Updated: Apr 1

Car Designers are a peculiar bunch, and design is so subjective that it's usually difficult to find common ground among peers. I often joke that, if you put ten designers around a car, you'll end up with eleven opinions about it.

Unless that car it's the Zero.

Bertone's 1970 wedge is perhaps the most revered object among car designers of all ages and provenance. One can see why...

"Il Maestro" Gandini is on record saying that the Strato's idea (yes, Strato's should be written with an apostrophe, but this has gotten lost over time) was born when Nuccio Bertone asked him to design a car where the passenger compartment didn't "stick out" like a turret as in most cars did: the ultimate monovolume, we could say in hindsight.

Looking at the "Zero" (the "zero" moniker has been added later, to distinguish this car from the later Lancia rally car of same name) now, almost fifty years after its creation (!), we can say that Gandini definitely achieved the goal Bertone gave him, reaching a vehicle packaging extreme that simply can't be beaten... See below for further proof!

The two occupants sit like they would on a space capsule, and the steering wheel tilts forward to allow entry from the big, almost horizontal, windscreen. Yet the overall ergonomics seem to work (well, almost!): shifter and auxiliary controls fall easily to hand. Lateral visibility is very obviously limited, but it looks less of a pain than it seems by looking at the Strato's from outside.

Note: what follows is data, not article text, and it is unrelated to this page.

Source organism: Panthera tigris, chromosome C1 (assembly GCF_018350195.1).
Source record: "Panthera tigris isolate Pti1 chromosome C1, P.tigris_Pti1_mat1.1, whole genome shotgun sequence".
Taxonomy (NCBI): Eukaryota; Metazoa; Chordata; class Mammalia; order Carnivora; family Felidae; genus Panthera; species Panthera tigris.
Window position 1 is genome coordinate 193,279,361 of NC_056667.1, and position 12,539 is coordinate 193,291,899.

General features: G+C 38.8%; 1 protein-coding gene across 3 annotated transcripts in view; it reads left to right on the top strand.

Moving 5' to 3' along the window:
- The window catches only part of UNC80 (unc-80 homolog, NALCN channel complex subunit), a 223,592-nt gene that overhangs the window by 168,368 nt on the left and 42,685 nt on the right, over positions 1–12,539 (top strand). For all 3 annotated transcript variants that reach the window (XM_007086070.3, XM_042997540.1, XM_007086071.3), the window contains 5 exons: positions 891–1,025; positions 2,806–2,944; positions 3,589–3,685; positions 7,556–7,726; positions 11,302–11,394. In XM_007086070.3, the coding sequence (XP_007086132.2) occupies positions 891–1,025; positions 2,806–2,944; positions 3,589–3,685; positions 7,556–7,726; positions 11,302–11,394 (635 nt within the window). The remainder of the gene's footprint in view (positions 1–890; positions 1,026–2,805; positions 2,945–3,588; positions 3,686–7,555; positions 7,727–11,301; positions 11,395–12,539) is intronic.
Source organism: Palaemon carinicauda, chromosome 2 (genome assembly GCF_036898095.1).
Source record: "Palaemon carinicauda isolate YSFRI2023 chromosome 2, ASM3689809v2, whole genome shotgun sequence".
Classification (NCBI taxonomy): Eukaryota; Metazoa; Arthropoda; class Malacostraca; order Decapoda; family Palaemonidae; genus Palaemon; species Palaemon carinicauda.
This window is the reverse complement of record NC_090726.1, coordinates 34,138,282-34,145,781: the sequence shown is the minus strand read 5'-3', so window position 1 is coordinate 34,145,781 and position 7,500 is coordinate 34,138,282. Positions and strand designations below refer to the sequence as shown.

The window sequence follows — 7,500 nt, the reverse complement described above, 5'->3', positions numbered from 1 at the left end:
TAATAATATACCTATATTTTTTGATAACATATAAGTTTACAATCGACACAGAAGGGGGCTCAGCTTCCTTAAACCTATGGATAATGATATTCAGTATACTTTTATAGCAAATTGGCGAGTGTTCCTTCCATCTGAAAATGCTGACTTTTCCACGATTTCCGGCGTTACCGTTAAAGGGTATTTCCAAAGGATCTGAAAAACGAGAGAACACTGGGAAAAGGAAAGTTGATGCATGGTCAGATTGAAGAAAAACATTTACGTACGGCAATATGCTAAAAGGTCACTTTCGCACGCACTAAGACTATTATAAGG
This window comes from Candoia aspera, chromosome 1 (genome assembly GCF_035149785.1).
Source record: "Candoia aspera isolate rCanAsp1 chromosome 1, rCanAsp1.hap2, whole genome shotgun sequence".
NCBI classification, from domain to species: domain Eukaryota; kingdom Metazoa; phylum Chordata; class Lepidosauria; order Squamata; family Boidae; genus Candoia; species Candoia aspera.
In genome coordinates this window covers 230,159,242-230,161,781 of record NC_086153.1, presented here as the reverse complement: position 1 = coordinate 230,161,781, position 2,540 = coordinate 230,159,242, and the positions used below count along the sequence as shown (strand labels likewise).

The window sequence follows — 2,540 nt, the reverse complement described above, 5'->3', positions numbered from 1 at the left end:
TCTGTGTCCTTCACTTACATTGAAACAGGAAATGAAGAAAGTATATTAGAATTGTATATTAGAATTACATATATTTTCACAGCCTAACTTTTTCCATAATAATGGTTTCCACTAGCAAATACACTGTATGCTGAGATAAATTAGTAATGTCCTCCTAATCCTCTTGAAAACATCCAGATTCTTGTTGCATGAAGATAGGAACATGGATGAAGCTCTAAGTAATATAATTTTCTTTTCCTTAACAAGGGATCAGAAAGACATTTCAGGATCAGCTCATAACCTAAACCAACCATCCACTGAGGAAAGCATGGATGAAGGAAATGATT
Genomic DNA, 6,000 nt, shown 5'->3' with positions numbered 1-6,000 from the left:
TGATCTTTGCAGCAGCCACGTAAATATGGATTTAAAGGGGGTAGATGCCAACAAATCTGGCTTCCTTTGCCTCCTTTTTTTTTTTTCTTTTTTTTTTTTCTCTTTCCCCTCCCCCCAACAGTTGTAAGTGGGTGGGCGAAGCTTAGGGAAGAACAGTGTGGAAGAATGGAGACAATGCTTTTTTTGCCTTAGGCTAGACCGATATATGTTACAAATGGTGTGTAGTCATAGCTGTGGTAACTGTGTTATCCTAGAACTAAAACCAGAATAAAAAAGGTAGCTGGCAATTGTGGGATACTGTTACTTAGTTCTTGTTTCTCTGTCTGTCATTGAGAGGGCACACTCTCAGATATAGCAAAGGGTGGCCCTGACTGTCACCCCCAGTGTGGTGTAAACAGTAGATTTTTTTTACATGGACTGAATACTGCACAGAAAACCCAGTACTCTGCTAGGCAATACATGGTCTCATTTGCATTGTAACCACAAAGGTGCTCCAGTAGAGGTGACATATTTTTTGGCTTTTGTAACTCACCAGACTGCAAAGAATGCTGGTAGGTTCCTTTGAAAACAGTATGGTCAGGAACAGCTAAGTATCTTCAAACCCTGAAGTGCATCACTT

Who could have imagined, in 1970, that both Bertone and Lancia one day would be no more...

The Strato's is a runner, contrary to most concept cars: Nuccio Bertone himself famously driven it to the Lancia HQ in Turin, startling the guard at the gates by passing with the car under the bar meant to stop him...

The whole front subframe of a Lancia Fulvia HF 1600, complete with engine, transmission and suspensions, is mounted at the rear.

My jaded eyes have grown quite accustomed to the sight of the Zero, as I've had the chance to see it in several occasion when I was growing up... But having it left alone and open in the spectacular atrium of Turin's "MAuto" was a photo opportunity not to be missed...


Proudly created with many, many hours and tons of patience.